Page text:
Immediately following the oral examination the doctoral committee meets to formally evaluate the candidate’s work and a vote is cast. A favorable vote of at least two-thirds of the members of the committee is required for passing the oral examination (3 out of 4 for a four-member committee; 4 out of 5 for a five-member committee; 4 out of 6 for a six-member committee, and so on). If the student fails, it is the responsibility of the doctoral committee to determine whether another examination may be taken. A candidate shall not be allowed more than one retake of the final oral exam. The candidate’s program staff assistant will communicate the results to her/him and to the Office of Graduate Enrollment Services. In the event of a failure, two options are available: a) retaking the examination, or b) withdrawal from the program. The final dissertation must be signed by each committee members and follow the Thesis Guide offered by the Graduate School before submitting it to the Graduate School. (A Thesis Guide is available at www.gradsch.psu.edu/enroll/thesis.html).

5.3.4: Final Dissertation Document

After passing the final oral examination, doctoral students must make the necessary corrections or revisions suggested by the committee members, and prepare the Thesis in final form. Students must allow enough time to make revisions in order to meet the deadlines of the Adult Education Program and the Graduate School. (See Graduate School Calendar at: http://www.gradsch.psu.edu/calendar/gradcal.html Students must present their final Thesis to the Adult Education Program office at University Park for signature no later than three weeks before the deadline set by the Graduate School.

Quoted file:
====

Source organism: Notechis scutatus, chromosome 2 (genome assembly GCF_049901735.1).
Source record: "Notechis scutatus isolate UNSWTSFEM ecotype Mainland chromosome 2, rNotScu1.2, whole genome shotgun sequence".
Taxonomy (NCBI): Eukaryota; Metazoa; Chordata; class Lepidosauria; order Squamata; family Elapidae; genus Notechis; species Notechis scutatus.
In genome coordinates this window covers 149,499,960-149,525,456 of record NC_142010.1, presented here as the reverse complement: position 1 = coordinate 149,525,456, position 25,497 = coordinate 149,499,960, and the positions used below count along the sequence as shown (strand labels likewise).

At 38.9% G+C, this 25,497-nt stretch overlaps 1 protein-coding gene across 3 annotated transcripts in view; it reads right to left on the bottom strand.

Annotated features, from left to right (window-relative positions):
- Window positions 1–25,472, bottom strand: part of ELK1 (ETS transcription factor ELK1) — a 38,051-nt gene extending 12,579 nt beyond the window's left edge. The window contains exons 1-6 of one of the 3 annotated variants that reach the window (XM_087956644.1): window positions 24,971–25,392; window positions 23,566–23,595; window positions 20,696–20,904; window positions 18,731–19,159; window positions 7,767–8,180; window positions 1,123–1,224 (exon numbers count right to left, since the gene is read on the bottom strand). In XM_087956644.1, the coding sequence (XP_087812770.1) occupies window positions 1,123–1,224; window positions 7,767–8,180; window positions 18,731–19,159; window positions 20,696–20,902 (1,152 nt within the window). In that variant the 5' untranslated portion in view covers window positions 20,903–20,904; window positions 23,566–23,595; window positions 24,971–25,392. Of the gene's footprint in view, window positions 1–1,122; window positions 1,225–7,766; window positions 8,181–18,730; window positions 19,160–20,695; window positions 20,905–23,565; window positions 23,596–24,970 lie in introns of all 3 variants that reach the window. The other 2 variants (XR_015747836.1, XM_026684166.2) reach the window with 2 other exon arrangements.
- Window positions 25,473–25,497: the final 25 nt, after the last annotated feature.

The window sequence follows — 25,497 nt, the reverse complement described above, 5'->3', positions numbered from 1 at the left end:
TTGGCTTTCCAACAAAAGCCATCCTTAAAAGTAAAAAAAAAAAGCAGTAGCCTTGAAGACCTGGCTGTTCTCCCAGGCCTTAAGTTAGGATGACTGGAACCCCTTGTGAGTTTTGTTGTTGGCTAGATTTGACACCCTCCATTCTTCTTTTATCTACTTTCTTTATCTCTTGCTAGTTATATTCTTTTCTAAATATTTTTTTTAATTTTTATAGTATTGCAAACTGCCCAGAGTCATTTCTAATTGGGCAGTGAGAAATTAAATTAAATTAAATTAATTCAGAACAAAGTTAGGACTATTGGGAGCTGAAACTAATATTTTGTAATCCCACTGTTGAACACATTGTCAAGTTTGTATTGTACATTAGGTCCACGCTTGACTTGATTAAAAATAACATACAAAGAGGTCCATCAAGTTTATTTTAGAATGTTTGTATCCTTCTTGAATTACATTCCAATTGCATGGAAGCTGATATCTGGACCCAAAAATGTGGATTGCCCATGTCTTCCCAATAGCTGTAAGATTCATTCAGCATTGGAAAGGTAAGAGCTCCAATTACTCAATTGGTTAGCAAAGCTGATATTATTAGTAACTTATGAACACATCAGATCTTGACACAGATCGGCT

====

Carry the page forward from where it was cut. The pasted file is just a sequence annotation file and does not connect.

All signatures of the committee members must be present on the appropriate page in proper form when the Thesis is presented to the Adult Education Program office. Once signed, the student delivers the dissertation to the Thesis Office at University Park. In addition:

  1. It is customary for the student to give a library-bound copy to the thesis advisor and committee members who wish to have one. However, if cost is a factor, the student may provide a spiral or velour bound copy to committee members. The thesis advisor should receive a library-bound copy.
  2. The Capital College Library has been designated as a repository for Doctoral Dissertations written at Penn State Harrisburg. The following procedures are to be followed: Pay the binding fee at the Bursar’s Office to cover one copy for the Capital College Library;  Deliver to the Capital College Library (Circulation Desk) one unbound, fully signed copy of the Thesis along with the receipt from the Bursar’s Office. A copy of the receipt from the Bursar’s Office must be presented to the dissertation advisor before graduation.
  3. Follow the instructions from the Graduate School Thesis Office at University Park for the submission of one copy for the Pattee Library.